The Wetsuitman – Cherry Artspace, New York and online

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Screenwriter: Freek Marien

Translator: David McKay

Director: Samuel Buggeln

Deep in the journey of what begins as an investigation into a probable murder in Norway, a company spokesperson in Calais, France, tells a reporter that ‘refugees are not sexy’ and don’t make a story everyone wants to hear. He tells her that if she “really can’t leave it alone”, she needs to “hook them up” and “tell them it’s a murder mystery or something”. One wonders if playwright Freek Mariën had this exact conversation with anyone in his life, as this is the journey traveled The man in the jumpsuitis now having its English premiere with the Cherry Artspace in Ithaca, New York.

Inspired by real facts, The man in the jumpsuit is an insightful exploration of the dark side of humanity. Doses of dark humor and harsh reality mingle to slowly reveal the truth behind the play’s opening event – a diving suit discovered on the edge of a Norwegian fjord, by an architect on a morning walk with his dog . A human bone protrudes from the suit.

From the difficulties encountered and the emotional baggage carried by the detectives who open the case, to the Syrian family introduced in the final scene, nothing turns out quite as it seems at first glance. There are no hard truths or easily discernible facts. The characters most willing to offer concrete statements are often the most questionable, with the least sympathy for others.

The cross-gender and cross-ethnic cast, with all of the actors verbalizing their descriptions of opposing characters as they move from person to person, reinforces the overall theme of an inherent shared humanity and the work it takes to maintain and remember that perspective on One and the Other. Within and alongside this general premise and examination of racism, Mariën deftly inserts commentary on modern technology, corporate optics, and journalistic sensibilities.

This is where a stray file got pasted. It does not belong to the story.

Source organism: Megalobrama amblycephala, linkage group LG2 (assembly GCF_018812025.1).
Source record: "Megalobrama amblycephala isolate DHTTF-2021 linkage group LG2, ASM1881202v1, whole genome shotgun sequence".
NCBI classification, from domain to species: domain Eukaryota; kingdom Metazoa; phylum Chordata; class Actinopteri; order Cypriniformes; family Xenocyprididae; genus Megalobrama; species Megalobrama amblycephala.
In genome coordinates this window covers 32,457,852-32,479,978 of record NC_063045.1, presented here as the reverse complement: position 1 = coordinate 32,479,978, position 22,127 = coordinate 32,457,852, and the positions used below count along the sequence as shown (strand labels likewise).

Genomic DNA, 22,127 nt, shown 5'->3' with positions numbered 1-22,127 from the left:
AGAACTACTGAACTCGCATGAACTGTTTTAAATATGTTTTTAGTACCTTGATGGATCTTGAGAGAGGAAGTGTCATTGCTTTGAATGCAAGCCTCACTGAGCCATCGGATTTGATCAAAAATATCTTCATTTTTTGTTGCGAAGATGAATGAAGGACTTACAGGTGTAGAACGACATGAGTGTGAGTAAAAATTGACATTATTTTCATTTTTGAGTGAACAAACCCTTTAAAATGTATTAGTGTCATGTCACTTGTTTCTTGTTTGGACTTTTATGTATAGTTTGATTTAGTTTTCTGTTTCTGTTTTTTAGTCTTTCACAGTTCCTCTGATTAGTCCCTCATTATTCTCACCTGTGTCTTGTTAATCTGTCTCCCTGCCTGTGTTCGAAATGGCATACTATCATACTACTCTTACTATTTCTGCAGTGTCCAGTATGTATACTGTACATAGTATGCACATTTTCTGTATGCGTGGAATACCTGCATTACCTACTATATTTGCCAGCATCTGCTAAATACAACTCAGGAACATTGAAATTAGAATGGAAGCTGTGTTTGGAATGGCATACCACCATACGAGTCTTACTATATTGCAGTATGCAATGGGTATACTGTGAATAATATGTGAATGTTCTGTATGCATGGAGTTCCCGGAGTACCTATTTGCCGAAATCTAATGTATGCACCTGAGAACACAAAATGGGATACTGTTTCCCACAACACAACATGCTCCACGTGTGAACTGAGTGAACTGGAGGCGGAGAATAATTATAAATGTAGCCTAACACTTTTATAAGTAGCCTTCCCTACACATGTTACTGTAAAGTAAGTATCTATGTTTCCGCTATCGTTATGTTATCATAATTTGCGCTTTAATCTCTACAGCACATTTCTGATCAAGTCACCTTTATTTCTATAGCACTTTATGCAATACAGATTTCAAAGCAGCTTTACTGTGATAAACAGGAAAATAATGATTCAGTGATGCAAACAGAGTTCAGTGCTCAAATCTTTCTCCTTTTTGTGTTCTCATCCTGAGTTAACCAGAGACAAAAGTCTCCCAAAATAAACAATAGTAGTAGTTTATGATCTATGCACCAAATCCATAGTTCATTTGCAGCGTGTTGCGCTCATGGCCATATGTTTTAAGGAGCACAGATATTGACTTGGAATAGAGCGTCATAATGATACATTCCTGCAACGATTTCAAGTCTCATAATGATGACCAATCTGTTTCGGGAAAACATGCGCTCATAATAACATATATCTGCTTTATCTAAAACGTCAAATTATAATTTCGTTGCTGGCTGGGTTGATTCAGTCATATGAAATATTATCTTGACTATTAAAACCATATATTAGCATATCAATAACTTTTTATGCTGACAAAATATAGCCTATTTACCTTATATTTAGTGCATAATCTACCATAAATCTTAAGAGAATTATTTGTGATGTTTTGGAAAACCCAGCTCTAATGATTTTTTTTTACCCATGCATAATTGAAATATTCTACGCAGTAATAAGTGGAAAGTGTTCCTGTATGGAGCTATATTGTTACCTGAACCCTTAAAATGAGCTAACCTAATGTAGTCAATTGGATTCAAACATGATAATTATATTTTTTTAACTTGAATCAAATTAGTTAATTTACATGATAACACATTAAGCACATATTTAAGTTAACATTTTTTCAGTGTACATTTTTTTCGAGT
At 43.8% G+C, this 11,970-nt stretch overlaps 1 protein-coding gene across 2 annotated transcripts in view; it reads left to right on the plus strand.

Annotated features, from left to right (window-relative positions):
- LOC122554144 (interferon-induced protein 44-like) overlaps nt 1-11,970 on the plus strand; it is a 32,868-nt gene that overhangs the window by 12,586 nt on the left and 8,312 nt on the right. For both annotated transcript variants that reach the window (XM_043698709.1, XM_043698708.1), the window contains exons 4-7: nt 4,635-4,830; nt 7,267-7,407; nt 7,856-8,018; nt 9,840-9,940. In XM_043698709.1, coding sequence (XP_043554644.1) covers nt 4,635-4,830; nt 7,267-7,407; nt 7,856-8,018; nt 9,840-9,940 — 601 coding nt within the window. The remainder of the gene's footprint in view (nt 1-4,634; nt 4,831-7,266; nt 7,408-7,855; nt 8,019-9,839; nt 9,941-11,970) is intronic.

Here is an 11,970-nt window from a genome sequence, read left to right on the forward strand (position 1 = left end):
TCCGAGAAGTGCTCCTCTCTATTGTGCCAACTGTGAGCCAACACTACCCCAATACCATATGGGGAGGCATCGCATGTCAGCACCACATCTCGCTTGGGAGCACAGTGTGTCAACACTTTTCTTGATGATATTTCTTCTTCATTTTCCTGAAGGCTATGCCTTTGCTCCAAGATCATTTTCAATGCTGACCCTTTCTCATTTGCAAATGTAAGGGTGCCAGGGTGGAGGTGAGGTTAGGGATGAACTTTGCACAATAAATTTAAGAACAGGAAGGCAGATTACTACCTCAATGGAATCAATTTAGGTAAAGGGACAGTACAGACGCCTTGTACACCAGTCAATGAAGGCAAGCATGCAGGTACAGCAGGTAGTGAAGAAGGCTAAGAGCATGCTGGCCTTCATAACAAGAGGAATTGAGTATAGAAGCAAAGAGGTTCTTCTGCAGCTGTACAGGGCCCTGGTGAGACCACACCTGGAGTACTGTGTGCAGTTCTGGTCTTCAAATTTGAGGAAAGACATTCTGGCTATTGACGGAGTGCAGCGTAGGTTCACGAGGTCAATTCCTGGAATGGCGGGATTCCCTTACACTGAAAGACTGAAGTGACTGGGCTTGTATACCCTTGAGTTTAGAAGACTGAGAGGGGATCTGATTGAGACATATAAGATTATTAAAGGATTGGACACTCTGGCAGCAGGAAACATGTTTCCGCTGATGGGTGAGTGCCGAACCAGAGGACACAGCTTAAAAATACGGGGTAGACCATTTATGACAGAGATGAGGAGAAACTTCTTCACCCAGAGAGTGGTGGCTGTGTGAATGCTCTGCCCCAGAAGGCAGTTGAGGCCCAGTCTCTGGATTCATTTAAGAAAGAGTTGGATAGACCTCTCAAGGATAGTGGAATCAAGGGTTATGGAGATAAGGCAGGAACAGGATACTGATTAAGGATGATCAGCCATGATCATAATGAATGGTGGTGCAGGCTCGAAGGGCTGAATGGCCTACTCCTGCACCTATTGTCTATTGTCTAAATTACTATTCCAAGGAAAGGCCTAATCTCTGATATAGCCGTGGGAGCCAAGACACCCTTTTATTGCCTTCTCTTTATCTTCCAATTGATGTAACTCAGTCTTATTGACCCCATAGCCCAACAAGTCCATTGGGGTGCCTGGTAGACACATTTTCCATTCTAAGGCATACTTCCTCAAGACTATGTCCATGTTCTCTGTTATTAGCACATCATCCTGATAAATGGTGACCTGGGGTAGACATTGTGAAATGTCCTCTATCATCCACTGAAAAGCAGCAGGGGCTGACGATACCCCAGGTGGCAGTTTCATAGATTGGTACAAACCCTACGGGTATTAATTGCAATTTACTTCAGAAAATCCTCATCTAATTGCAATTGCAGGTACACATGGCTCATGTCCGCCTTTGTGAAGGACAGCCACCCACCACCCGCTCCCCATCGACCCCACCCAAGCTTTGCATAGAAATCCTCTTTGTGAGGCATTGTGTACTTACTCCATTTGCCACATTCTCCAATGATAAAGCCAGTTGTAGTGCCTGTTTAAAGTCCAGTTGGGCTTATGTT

Director Samuel Buggeln uses minimal staging to his advantage, traveling between separate locations with simple scenery changes and occasional screen projections. Watching the live stream from home is a flawed adventure, with weird, sharp cuts and questionable camera placements that can negatively affect the in-person viewing experience. While this attempt to create a multi-dimensional streaming experience may take some practice, it’s put to good use, and some clear and helpful choices are put to good use. That the attempt itself is employed deserves praise.

Perceived glitches aside, both technologically and with ultimately inconsequential character development choices, The man in the jumpsuit presents heavy subjects with compassion and humour, and without imposing explicit judgment on the characters who embody the inferior traits of our societies. It honors people for whom respect and care have often been overlooked. It offers viewers the opportunity to see their best and their worst in other people’s stories, and it’s one of the greatest offerings a live performance can offer.

Until April 3, 2022

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